Anon, Blood and water in Bolivia, The Ecologist, June 2000

Anon, Stop this GATSastrophe, WDM in Action, World Development Movement, Winter 2000

Anon, Stop the Gats-astrophe, campaigns, The Ecologist, December 2000/January 2001

Anon, GATS: The latest threat to public services and democracy, Green World, Winter 2000/1

Edward Alden, Protests make a mark on world trade leaders, Financial Times, 20 November 2000

Belen Balanya et al, Corporate Europe Inc, Pluto Press, 2000

BBC, Campaigners target trade in services, BBC on-line news, 10 November 2000

Christian Aid, Mind the Gap: how globalisation is failing the world's poor, Christian Aid media briefing, Christian Aid, 11 December 2000

Maude Barlow, The Last Frontier, The Ecologist, February 2001

Kevin Danaher & Roger Burbach (eds), Globalize This!: The Battle Against the World Trade Organization and Corporate Rule, Common Courage Press, 2000

Sophie Dodgeon (ed), The Fight for Water and Democracy: An interview with Oscar Olivera, Corporate Watch, Autumn 2000

Larry Eliot, Kick-off for mutuality fightback, The Guardian, 13 November 2000

Ellen Gould & Clare Joy, In whose service?: The threat posed by the General Agreement on Trade in Services to economic development in the South, World Development Movement, December 2000

David Hall, Water Privatisation - global domination by a few, Corporate Watch, Autumn 2000

Martin Khor, The New Frontier, The Ecologist Report, September 2000

Naomi Klein, No Logo, Flamingo, 2000

Mary Matheson, Are you being served, WDM in Action, World Development Movement, Winter 2000

Rebecca McQuillan, It's back, WDM in Action, World Development Movement, Autumn 2000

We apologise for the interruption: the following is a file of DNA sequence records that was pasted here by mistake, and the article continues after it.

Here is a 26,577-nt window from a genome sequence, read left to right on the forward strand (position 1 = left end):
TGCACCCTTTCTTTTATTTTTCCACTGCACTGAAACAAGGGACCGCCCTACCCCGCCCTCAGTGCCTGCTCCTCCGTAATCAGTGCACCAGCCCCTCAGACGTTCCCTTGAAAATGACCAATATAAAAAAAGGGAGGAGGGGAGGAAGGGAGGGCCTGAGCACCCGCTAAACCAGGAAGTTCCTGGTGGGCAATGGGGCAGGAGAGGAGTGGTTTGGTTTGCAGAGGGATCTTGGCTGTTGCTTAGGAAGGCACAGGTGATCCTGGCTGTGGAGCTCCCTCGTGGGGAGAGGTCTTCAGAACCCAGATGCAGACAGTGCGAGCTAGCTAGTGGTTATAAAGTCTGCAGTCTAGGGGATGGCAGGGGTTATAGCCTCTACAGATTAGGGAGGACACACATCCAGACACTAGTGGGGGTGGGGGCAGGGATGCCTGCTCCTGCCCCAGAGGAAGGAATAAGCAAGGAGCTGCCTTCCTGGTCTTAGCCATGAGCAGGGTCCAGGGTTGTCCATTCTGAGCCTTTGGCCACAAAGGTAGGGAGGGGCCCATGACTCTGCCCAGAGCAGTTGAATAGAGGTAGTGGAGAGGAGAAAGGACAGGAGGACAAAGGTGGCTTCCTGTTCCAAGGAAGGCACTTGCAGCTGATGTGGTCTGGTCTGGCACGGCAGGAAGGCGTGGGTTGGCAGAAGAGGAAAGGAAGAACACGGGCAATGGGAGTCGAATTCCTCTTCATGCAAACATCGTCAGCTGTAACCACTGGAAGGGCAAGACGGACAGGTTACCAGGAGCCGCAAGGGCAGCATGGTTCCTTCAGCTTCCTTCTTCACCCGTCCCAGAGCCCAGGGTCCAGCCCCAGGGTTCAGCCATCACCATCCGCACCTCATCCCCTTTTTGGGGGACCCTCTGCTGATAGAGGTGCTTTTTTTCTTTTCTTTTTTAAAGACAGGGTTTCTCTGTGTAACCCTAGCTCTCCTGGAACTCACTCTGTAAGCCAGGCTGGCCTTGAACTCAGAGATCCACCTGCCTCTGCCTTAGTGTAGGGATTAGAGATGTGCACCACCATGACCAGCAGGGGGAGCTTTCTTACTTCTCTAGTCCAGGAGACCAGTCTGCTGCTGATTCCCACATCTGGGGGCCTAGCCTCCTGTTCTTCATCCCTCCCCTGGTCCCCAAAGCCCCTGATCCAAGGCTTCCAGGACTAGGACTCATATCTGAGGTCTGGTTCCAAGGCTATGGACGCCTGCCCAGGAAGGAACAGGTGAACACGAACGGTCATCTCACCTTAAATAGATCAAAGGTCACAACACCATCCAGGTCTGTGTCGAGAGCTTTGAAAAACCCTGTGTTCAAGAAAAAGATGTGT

George Monbiot, Captive State: The Corporate Takeover of Britain, Macmillan, 2000

Patrick Mulvany & Don Reading, Ours to have and to hold: How world food resources are threatened by seed patents, Guardian Society, The Guardian, 6 December 2000

Robert Newman, GATS, Guardian Weekend, The Guardian, 11 November 2000

Keith Parkins, Globalisation - tourism the new imperialism, March 2000

Keith Parkins, World Trade Organisation, September 2000

Keith Parkins, Biopiracy and Intellectual Property Rights, December 1999

SchNEWS, Mind the GAT!, SchNEWS, 8 December 2000

Rebecca Spencer, Diverting the cash flow - beyond water privatisation, Corporate Watch, Autumn 2000

Kevin Watkins, Patently the poor will lose, The Guardian, 13 November 2000

WDM, Stop the GATSastrophe: pull the plug on GATS, WDM campaign briefing, World Development Movement, November 2000

Laura Wilkes, GATS 2000 - The end of democracy?, Corporate Watch Newsletter No1, Corporate Watch, January-February 2001

Jessica Woodroffe, Report from Mozambique, WDM in Action, World Development Movement, Winter 2000

Gaia index ~ WTO ~ role of corporations ~ tourism ~ patents and biopiracy
(c) Keith Parkins 2000-2001 -- February 2001 rev 3